Actions

Organisations that have already implemented appropriate measures to face new requirements should monitor their reliability and keep their legal risk assessments up-to-date. All organisations should make an effort to prevent data breaches and, in any case, minimise their consequences, once occurred.

The 29WP clarifies that controllers should adopt measures to immediately establish that personal data breaches have occurred and act to avoid or contain their effects, such as encrypting personal data, ensuring that processing systems (e.g. data storage tools) are resilient, timely restoring availability and access to personal data after incidents, regularly testing the security system adopted.

In particular, with regard to data and security incidents, any organisations should have a security breach readiness strategy, to meet the 72-hour breach notification requirement and remember that, for security incidents under the NIS Directive, notification is mandatory without undue delay.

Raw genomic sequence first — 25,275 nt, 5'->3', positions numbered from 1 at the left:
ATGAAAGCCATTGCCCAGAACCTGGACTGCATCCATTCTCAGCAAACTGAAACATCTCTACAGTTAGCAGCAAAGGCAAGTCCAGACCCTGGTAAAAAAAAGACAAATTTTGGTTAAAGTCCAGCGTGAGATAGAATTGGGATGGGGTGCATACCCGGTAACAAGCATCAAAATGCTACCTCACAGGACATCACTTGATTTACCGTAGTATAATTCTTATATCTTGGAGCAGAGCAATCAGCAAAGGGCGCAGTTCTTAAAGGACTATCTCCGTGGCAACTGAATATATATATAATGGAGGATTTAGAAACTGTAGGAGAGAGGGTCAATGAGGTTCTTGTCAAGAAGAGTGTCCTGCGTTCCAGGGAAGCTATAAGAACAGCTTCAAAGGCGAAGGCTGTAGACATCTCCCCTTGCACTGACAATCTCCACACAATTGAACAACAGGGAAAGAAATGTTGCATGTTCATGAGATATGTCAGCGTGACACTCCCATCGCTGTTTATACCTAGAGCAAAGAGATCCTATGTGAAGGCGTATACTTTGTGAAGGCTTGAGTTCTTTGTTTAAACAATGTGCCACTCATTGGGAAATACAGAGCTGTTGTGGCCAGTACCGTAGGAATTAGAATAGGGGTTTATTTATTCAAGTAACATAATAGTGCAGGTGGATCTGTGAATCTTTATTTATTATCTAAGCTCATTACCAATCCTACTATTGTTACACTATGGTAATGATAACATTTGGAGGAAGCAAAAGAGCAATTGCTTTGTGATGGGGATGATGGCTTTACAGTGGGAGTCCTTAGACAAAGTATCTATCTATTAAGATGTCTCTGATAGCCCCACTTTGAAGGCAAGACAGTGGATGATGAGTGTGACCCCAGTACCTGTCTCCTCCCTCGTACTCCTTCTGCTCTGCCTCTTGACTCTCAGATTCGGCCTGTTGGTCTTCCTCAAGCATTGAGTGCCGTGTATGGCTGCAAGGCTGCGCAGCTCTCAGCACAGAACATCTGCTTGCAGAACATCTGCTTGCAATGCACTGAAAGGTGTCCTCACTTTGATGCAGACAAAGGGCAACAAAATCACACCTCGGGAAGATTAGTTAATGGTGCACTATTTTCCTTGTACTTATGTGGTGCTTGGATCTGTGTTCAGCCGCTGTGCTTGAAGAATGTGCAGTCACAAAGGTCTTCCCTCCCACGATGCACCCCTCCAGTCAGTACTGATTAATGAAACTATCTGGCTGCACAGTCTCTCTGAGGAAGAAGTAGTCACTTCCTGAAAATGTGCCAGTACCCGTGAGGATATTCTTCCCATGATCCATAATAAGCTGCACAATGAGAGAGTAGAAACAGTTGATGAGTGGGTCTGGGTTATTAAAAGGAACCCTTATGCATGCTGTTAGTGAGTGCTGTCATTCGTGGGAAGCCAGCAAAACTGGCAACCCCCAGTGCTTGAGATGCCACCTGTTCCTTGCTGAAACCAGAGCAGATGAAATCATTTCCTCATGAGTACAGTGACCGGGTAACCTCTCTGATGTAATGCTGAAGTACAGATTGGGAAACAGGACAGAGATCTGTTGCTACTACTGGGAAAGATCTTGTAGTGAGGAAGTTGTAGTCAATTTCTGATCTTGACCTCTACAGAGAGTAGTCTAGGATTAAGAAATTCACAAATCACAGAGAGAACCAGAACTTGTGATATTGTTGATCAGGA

In all cases, a preliminary risk assessment is vital to take appropriate action and prevent incidents.

Key Take Away Issues
  • Personal data breaches under GDPR must be notified within 72 hours
  • Security incidents under NIS Directive must be notified without undue delay
  • Penalties up to EUR 10 million or 2% of global turnover for failure to notify personal data breaches
  • Penalties from EUR 25,000 to EUR 125,000 for failure to notify security incidents under Italian law
  • Personal data breaches treated as security and cyber security incidents
  • All businesses should assess risk in their organisations
  • Preventing incidents through an appropriate response plan is vital